3. Strive for a good balance between that work and other personal passions and pursuits.  This helps you avoid burnout and can prolong your working years. That, in turn, will undoubtedly increase your human capital.   
  4. Work hard, play hard. 

If you work with a financial planner, part of their value should be getting to know you and your goals. That should be the very first step in their process. This includes what different types of work give you purpose in life. For some, a major financial goal could be changing jobs. Having a career you enjoy and can do indefinitely can have an incredible impact on your lifestyle.   

Lifestyle Design Component #3: What Are Lifestyle Projections?  

Your work-life balance feeds directly into lifestyle projections. You can think of these as traditional “retirement planning” on a much more comprehensive level in regards to goals. I dislike the concept of retirement. Go to school, work hard until you’re sixty-five, then you can try to enjoy your life. Is that what you want? I don’t think so. It’s no wonder many put off actually planning for retirement until they’re five to ten years out. Who wants to sit down with an advisor who tells them to just keep working and saving more and more for twenty to thirty more years? I wouldn’t.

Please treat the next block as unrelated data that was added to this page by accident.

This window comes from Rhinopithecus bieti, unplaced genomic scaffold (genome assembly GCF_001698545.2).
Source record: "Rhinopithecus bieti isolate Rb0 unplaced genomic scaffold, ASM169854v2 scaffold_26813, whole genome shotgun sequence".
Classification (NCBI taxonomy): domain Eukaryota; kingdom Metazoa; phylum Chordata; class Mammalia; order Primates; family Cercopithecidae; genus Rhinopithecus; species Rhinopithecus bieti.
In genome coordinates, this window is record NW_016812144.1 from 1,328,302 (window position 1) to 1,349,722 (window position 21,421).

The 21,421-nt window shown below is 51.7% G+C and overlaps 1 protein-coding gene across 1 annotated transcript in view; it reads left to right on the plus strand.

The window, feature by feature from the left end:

We like to repurpose the idea of retirement and instead focus on your lifestyle, both now and in the future. An advisor shouldn’t just look at your income, how much you want to spend in retirement, when you want to retire, and tell you how much you need to save. We should take a deep dive to figure out what is important to you, what your best life would look like, and help you come up with goals for the present and the future.  

Lifestyle projections let us see the progress we are making. Do they include projections for your progress towards traditional retirement years? Of course, but they also take into account big goals you have along the way. These include much shorter-term goals like travel, a new home purchase, etc.